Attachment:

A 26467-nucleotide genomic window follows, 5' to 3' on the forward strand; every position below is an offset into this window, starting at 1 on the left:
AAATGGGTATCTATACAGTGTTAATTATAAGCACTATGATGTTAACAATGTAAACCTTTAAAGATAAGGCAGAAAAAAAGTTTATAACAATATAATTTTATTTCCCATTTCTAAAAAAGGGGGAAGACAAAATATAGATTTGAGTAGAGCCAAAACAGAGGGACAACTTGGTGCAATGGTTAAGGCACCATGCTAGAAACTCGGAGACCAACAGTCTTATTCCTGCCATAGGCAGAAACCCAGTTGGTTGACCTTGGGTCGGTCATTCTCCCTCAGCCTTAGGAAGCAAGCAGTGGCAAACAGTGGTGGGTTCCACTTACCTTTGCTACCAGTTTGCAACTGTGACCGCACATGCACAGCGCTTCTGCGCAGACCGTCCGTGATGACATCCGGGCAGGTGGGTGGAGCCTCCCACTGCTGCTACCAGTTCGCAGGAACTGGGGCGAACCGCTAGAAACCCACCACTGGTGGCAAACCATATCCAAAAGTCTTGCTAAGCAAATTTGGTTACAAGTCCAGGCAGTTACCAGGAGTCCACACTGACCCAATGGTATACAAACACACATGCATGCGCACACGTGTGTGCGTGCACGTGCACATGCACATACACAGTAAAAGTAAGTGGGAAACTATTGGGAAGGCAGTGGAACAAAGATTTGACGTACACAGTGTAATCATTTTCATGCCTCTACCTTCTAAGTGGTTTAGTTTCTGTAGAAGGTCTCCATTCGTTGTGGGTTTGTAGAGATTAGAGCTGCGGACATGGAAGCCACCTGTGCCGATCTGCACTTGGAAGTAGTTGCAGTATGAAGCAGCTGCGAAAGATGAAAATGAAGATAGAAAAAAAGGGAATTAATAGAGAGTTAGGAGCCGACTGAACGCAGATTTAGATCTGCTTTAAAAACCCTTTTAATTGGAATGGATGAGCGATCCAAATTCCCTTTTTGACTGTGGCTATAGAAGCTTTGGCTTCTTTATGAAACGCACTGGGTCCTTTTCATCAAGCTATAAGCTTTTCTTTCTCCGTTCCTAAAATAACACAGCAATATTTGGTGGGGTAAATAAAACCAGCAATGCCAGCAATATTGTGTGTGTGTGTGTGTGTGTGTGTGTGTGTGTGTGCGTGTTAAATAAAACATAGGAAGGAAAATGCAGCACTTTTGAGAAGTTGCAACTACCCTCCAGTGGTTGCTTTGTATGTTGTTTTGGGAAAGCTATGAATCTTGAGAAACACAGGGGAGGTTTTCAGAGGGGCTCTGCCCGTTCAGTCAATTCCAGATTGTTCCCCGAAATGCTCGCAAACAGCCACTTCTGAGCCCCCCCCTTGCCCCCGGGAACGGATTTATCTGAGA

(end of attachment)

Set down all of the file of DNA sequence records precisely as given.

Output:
A 26467-nucleotide genomic window follows, 5' to 3' on the forward strand; every position below is an offset into this window, starting at 1 on the left:
AAATGGGTATCTATACAGTGTTAATTATAAGCACTATGATGTTAACAATGTAAACCTTTAAAGATAAGGCAGAAAAAAAGTTTATAACAATATAATTTTATTTCCCATTTCTAAAAAAGGGGGAAGACAAAATATAGATTTGAGTAGAGCCAAAACAGAGGGACAACTTGGTGCAATGGTTAAGGCACCATGCTAGAAACTCGGAGACCAACAGTCTTATTCCTGCCATAGGCAGAAACCCAGTTGGTTGACCTTGGGTCGGTCATTCTCCCTCAGCCTTAGGAAGCAAGCAGTGGCAAACAGTGGTGGGTTCCACTTACCTTTGCTACCAGTTTGCAACTGTGACCGCACATGCACAGCGCTTCTGCGCAGACCGTCCGTGATGACATCCGGGCAGGTGGGTGGAGCCTCCCACTGCTGCTACCAGTTCGCAGGAACTGGGGCGAACCGCTAGAAACCCACCACTGGTGGCAAACCATATCCAAAAGTCTTGCTAAGCAAATTTGGTTACAAGTCCAGGCAGTTACCAGGAGTCCACACTGACCCAATGGTATACAAACACACATGCATGCGCACACGTGTGTGCGTGCACGTGCACATGCACATACACAGTAAAAGTAAGTGGGAAACTATTGGGAAGGCAGTGGAACAAAGATTTGACGTACACAGTGTAATCATTTTCATGCCTCTACCTTCTAAGTGGTTTAGTTTCTGTAGAAGGTCTCCATTCGTTGTGGGTTTGTAGAGATTAGAGCTGCGGACATGGAAGCCACCTGTGCCGATCTGCACTTGGAAGTAGTTGCAGTATGAAGCAGCTGCGAAAGATGAAAATGAAGATAGAAAAAAAGGGAATTAATAGAGAGTTAGGAGCCGACTGAACGCAGATTTAGATCTGCTTTAAAAACCCTTTTAATTGGAATGGATGAGCGATCCAAATTCCCTTTTTGACTGTGGCTATAGAAGCTTTGGCTTCTTTATGAAACGCACTGGGTCCTTTTCATCAAGCTATAAGCTTTTCTTTCTCCGTTCCTAAAATAACACAGCAATATTTGGTGGGGTAAATAAAACCAGCAATGCCAGCAATATTGTGTGTGTGTGTGTGTGTGTGTGTGTGTGTGTGTGCGTGTTAAATAAAACATAGGAAGGAAAATGCAGCACTTTTGAGAAGTTGCAACTACCCTCCAGTGGTTGCTTTGTATGTTGTTTTGGGAAAGCTATGAATCTTGAGAAACACAGGGGAGGTTTTCAGAGGGGCTCTGCCCGTTCAGTCAATTCCAGATTGTTCCCCGAAATGCTCGCAAACAGCCACTTCTGAGCCCCCCCCTTGCCCCCGGGAACGGATTTATCTGAGA